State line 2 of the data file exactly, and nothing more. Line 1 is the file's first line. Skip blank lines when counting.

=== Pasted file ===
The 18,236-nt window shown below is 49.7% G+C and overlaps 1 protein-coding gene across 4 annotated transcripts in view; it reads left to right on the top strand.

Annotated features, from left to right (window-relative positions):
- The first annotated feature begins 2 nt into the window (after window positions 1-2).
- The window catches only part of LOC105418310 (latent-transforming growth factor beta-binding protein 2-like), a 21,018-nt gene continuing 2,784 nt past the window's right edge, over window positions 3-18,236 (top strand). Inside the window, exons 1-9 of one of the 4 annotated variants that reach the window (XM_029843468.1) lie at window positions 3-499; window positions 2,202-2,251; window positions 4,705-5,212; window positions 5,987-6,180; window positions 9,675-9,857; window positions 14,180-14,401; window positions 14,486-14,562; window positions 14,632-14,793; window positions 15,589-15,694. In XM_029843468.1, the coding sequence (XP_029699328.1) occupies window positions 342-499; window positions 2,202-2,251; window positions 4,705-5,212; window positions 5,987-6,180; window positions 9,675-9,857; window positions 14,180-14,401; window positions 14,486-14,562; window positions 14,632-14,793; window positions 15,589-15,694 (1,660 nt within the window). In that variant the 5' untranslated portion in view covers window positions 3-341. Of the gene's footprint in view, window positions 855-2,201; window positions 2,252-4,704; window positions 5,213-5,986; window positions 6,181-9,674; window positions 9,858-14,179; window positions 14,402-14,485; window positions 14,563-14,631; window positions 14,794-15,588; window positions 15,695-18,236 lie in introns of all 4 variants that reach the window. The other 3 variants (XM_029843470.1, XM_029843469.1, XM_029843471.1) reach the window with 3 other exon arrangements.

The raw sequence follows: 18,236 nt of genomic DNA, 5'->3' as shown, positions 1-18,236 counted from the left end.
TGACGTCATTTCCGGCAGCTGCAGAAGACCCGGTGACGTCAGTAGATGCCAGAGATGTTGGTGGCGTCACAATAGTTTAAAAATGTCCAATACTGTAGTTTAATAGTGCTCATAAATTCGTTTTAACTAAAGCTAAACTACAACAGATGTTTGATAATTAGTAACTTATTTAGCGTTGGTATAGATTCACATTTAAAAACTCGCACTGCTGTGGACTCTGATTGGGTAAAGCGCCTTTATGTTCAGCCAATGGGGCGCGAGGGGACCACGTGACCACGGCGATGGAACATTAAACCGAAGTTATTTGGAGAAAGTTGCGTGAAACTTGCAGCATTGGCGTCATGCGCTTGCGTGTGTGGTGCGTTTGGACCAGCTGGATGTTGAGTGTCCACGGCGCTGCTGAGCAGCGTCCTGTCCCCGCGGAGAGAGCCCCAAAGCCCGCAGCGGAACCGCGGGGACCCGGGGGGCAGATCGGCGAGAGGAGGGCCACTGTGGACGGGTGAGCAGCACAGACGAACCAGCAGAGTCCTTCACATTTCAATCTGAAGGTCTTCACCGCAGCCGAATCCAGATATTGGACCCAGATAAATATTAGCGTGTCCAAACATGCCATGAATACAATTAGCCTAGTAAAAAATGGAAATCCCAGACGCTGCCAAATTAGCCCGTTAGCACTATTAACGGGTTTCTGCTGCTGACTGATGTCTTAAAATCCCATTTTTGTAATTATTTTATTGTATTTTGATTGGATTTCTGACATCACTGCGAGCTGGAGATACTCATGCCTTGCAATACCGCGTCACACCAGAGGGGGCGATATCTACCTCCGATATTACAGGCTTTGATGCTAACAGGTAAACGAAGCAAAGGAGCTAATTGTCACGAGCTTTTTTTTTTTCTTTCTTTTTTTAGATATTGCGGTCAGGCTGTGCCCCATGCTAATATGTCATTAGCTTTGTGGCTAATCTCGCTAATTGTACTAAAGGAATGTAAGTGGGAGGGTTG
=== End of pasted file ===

Annotated features, from left to right (window-relative positions):